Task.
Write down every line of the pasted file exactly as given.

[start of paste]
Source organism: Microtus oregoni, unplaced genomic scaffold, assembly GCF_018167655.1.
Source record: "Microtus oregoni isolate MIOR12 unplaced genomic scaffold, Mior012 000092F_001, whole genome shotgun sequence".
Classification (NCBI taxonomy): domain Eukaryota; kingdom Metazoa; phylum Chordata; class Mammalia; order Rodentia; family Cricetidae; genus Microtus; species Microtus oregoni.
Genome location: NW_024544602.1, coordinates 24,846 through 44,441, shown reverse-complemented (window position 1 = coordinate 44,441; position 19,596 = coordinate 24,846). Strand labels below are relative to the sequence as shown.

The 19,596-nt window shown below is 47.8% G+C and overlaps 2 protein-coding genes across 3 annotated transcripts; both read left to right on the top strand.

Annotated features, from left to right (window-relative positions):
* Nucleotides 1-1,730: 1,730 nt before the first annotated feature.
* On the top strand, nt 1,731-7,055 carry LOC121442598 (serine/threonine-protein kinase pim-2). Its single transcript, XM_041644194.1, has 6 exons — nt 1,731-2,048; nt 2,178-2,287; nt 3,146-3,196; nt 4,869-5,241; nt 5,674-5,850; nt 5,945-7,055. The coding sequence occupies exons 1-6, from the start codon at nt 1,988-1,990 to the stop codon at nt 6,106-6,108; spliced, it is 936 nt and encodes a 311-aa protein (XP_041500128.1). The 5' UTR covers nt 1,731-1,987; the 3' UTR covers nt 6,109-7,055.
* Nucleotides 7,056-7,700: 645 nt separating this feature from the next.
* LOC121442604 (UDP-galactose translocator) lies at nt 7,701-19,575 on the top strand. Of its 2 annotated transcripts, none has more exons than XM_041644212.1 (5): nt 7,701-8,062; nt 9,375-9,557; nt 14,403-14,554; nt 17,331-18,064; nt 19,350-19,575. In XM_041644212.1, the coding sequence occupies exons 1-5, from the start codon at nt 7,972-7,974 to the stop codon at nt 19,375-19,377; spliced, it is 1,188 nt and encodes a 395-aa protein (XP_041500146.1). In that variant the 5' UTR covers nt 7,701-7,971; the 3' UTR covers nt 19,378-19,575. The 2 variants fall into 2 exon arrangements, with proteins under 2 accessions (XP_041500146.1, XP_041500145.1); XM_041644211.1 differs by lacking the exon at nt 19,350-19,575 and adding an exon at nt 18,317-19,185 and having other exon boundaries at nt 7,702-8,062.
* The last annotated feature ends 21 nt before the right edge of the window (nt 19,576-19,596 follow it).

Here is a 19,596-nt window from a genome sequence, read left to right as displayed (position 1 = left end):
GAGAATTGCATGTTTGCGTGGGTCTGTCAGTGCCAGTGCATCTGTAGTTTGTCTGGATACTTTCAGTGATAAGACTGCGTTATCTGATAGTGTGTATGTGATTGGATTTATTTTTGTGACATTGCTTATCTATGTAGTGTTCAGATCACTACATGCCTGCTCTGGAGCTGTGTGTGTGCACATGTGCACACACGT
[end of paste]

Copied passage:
Source organism: Microtus oregoni, unplaced genomic scaffold, assembly GCF_018167655.1.
Source record: "Microtus oregoni isolate MIOR12 unplaced genomic scaffold, Mior012 000092F_001, whole genome shotgun sequence".
Classification (NCBI taxonomy): domain Eukaryota; kingdom Metazoa; phylum Chordata; class Mammalia; order Rodentia; family Cricetidae; genus Microtus; species Microtus oregoni.
Genome location: NW_024544602.1, coordinates 24,846 through 44,441, shown reverse-complemented (window position 1 = coordinate 44,441; position 19,596 = coordinate 24,846). Strand labels below are relative to the sequence as shown.

The 19,596-nt window shown below is 47.8% G+C and overlaps 2 protein-coding genes across 3 annotated transcripts; both read left to right on the top strand.

Annotated features, from left to right (window-relative positions):
* Nucleotides 1-1,730: 1,730 nt before the first annotated feature.
* On the top strand, nt 1,731-7,055 carry LOC121442598 (serine/threonine-protein kinase pim-2). Its single transcript, XM_041644194.1, has 6 exons — nt 1,731-2,048; nt 2,178-2,287; nt 3,146-3,196; nt 4,869-5,241; nt 5,674-5,850; nt 5,945-7,055. The coding sequence occupies exons 1-6, from the start codon at nt 1,988-1,990 to the stop codon at nt 6,106-6,108; spliced, it is 936 nt and encodes a 311-aa protein (XP_041500128.1). The 5' UTR covers nt 1,731-1,987; the 3' UTR covers nt 6,109-7,055.
* Nucleotides 7,056-7,700: 645 nt separating this feature from the next.
* LOC121442604 (UDP-galactose translocator) lies at nt 7,701-19,575 on the top strand. Of its 2 annotated transcripts, none has more exons than XM_041644212.1 (5): nt 7,701-8,062; nt 9,375-9,557; nt 14,403-14,554; nt 17,331-18,064; nt 19,350-19,575. In XM_041644212.1, the coding sequence occupies exons 1-5, from the start codon at nt 7,972-7,974 to the stop codon at nt 19,375-19,377; spliced, it is 1,188 nt and encodes a 395-aa protein (XP_041500146.1). In that variant the 5' UTR covers nt 7,701-7,971; the 3' UTR covers nt 19,378-19,575. The 2 variants fall into 2 exon arrangements, with proteins under 2 accessions (XP_041500146.1, XP_041500145.1); XM_041644211.1 differs by lacking the exon at nt 19,350-19,575 and adding an exon at nt 18,317-19,185 and having other exon boundaries at nt 7,702-8,062.
* The last annotated feature ends 21 nt before the right edge of the window (nt 19,576-19,596 follow it).

Here is a 19,596-nt window from a genome sequence, read left to right as displayed (position 1 = left end):
GAGAATTGCATGTTTGCGTGGGTCTGTCAGTGCCAGTGCATCTGTAGTTTGTCTGGATACTTTCAGTGATAAGACTGCGTTATCTGATAGTGTGTATGTGATTGGATTTATTTTTGTGACATTGCTTATCTATGTAGTGTTCAGATCACTACATGCCTGCTCTGGAGCTGTGTGTGTGCACATGTGCACACACGT